Portrait ExpressionsA few days ago, as I was writing about portrait poses, I mentioned they were second only to the likeness in terms of importance to the overall painting. It occurred to me only afterwards that, in discussing the second most important factor, I'd never said much regarding the most important part of the portrait. Of course there are several different elements having too do with a portrait likeness. It's much too broad a subject to be dealt with in one ArtyFact. But briefly, it has to do with the shape of the head and the size, shape, and placement of the major features. While all these have traditionally been referred to as the "portrait likeness," I think we might better call them the portrait "expression" in that the artist should ideally seek to go beyond merely getting the head and features' size, shape, and proportional relationships right. The ideal would be that they all merge into a single, highly characteristic expression.
Antonello da Messina is credited with bringing oil painting to Italy from the Netherlands during the second half of the fifteenth century. But beyond that, he also brought to Italy a whole new way of looking at portraiture. Up until that time, Italian portrait painting was still operating in what could only be called a Roman style (profiles), unchanged for so long that it really dated back to the Hellenic era of Greek painting, refined, but not all that different from what we'd find on Greek ceramic vessels. What da Messina did was to introduce, with the art of oil painting, the three-quarter view of the head, one far more natural and variable than anything that had gone before in Italian portraiture. His Portrait of a Man, dating from around 1470, is said to be the earliest of this new type of portraiture in Italian art. The face is simple, engaging (with eye contact), and bears a slight smile. We don't know the personality of the figure, of course, but thanks to da Messina's northern influences, it's not hard to imagine.
And speaking of smiles, perhaps the most eloquent statement of expression in Italian portraiture is Leonardo's Mona Lisa painted between 1503 and 1506. The portrait is believed to be that of the wife of Francesco del Giocondo. It was first written about some fifty years after completion, and even then the famous, mysterious, intriguing smile was the subject of comment. Legends abound regarding it. Some say Leonardo kept musicians playing to amuse the sitter as he painted. Others have suggested it is, in fact a self-portrait, while others have assigned a strictly geometric origin (the smile being the base of a circle which includes the edge of her hair net at the top and the outer extremities of her hair on the left and hairline on the right). Whatever the case, it is a most remarkable effort in capturing a characteristic expression. Yet still, in not knowing the lady from other sources, it's hard to say just how accurate it might be in capturing either her true expression or her character.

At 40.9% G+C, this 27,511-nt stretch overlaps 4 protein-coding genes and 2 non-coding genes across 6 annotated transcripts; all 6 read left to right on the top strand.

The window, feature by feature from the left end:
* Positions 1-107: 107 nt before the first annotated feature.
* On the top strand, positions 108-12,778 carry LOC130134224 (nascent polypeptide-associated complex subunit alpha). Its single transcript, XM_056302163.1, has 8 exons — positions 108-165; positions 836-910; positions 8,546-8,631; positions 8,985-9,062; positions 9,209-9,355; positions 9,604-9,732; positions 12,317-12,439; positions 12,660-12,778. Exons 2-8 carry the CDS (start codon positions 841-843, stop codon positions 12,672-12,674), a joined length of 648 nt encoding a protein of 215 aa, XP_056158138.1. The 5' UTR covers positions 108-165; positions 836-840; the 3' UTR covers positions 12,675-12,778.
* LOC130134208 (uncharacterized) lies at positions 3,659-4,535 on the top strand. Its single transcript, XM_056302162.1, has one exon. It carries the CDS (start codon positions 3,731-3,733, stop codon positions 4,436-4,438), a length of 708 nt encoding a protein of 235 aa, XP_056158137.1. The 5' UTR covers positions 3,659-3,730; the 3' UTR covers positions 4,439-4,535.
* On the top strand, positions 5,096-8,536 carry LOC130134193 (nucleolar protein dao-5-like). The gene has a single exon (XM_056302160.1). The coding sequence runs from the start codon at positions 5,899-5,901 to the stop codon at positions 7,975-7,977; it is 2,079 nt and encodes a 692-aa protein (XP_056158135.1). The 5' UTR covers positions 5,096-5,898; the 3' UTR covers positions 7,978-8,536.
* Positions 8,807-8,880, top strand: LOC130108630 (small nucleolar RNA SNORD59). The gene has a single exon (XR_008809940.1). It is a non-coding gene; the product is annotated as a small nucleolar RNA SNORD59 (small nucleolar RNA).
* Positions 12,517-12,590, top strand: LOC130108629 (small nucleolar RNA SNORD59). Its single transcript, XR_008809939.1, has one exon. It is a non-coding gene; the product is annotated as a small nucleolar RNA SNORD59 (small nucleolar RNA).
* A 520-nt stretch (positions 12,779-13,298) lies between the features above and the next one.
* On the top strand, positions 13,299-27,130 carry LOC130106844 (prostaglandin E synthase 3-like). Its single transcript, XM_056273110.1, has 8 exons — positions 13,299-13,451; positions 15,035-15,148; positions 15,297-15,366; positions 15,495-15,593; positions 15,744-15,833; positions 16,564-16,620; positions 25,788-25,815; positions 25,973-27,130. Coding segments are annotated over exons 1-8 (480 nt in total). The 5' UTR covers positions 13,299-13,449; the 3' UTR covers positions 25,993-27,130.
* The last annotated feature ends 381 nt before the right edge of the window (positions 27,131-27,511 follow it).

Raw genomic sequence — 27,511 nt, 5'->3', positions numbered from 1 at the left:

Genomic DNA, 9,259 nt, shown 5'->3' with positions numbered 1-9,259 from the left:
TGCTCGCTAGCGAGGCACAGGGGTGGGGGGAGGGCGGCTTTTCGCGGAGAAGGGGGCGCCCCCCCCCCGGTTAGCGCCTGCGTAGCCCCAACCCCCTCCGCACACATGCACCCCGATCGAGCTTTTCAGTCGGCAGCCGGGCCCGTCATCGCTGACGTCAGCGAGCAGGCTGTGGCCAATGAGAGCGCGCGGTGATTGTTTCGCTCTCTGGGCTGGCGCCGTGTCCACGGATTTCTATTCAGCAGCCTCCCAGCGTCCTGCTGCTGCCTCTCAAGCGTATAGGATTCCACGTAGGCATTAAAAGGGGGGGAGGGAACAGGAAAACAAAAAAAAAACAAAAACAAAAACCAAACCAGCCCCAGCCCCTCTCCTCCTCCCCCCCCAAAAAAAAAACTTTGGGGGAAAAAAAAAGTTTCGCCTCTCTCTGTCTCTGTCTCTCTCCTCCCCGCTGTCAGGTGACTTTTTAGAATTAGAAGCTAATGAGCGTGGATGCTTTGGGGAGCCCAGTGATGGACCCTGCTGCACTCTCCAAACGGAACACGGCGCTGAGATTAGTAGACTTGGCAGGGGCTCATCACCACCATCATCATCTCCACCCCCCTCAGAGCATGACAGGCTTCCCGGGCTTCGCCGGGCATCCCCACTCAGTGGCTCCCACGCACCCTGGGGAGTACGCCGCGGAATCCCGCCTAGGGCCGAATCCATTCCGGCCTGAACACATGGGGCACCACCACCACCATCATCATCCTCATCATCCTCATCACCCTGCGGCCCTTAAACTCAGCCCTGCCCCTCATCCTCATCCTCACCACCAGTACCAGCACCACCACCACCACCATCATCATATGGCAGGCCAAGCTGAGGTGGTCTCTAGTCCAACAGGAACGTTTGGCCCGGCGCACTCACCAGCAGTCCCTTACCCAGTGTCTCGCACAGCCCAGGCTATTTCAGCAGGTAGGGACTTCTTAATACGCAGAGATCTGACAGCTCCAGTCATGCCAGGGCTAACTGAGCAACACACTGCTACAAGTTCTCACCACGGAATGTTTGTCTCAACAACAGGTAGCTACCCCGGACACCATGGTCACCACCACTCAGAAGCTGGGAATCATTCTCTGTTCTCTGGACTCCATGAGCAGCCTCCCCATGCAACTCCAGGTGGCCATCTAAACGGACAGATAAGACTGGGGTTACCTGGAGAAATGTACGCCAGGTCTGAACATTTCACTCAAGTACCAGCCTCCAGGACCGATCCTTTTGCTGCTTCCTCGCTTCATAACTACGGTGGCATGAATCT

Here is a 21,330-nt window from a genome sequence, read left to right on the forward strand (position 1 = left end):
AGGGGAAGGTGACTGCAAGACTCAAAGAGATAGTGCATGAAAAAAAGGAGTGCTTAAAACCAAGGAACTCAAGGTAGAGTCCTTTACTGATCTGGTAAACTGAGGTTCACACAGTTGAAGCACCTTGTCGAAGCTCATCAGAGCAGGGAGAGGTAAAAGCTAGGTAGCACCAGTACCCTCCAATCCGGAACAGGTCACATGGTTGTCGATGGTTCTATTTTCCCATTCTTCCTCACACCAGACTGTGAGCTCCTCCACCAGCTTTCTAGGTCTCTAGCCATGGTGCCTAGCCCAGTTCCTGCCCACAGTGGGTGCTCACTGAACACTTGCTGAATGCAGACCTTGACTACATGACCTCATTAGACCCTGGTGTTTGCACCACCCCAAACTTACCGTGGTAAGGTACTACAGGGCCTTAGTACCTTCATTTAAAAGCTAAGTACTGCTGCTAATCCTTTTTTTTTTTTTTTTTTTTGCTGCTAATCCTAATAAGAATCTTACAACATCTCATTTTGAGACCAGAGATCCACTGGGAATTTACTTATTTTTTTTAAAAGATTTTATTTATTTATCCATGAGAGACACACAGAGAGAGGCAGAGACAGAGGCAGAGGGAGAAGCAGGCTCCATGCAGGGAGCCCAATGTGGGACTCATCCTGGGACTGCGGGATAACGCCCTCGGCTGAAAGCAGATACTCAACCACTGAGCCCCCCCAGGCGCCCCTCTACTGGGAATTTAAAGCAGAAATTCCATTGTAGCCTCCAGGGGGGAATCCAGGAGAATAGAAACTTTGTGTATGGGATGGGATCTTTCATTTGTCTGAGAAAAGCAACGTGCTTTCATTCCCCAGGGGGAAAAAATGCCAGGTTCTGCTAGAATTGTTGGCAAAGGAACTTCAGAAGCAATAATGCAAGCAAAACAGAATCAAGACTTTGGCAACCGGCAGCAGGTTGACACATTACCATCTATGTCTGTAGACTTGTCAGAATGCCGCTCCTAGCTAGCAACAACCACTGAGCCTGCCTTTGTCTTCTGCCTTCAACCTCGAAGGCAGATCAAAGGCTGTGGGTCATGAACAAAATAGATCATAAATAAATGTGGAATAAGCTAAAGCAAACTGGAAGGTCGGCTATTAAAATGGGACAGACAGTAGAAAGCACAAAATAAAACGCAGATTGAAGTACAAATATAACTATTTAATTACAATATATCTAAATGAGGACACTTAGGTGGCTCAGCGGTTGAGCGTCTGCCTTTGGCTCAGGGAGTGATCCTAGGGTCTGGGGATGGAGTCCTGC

However this is not the case with regard to the famous Portrait of Pope Innocent X painted by Velázquez in 1650. Much is known about the pope's relatively unattractive face, not to mention his disposition and personality. And here, from pose to clothes, to nose, Velázquez had nailed the man. Faced with a face said by one writer to be "...the most deformed ever born among men," Velázquez makes no attempt to hide its shortcomings but, instead, makes use of them in emphasising the pope's strong, penetrating gaze, large nose, and slightly lopsided mouth. The portrait is probably the most memorable, also perhaps the most intimidating, to come out of the seventeenth century.
As we look at portraits from the more recent past, it's not surprising that the Expressionists were quite adept at capturing expressions. And here the German Expressionists in particular excelled most notably. Oscar Kokoschka's Joseph de Montesquiou-Fezensac, from 1911, shows us a portrait of degeneracy - a slender, middle-aged man with a bulging forehead, receding hairline, delicate handlebar moustache, large eyes, an overbite, and a starched high collar within an angular rumpled suit. The portrait stops just short of being a caricature. Obviously not a paid commission, Kokoschka's painting exaggerates the man's most prominent features as well as his reported personal attributes to portray an inbred, aristocratic snob where neither the sitter nor the artist's portrayal of him is in any way attractive. Whereas most portrait artists make at least a feeble attempt to flatter their sitter, Kokoschka goes out of his way to do just the opposite. It's a good thing he never painted Innocent X. By the way, the English artist, Francis Bacon, did do just such a painting in 1961 (based upon the Velázquez portrait). Believe me, it's not a pretty picture.
Contributed by Lane, Jim
12 September 2001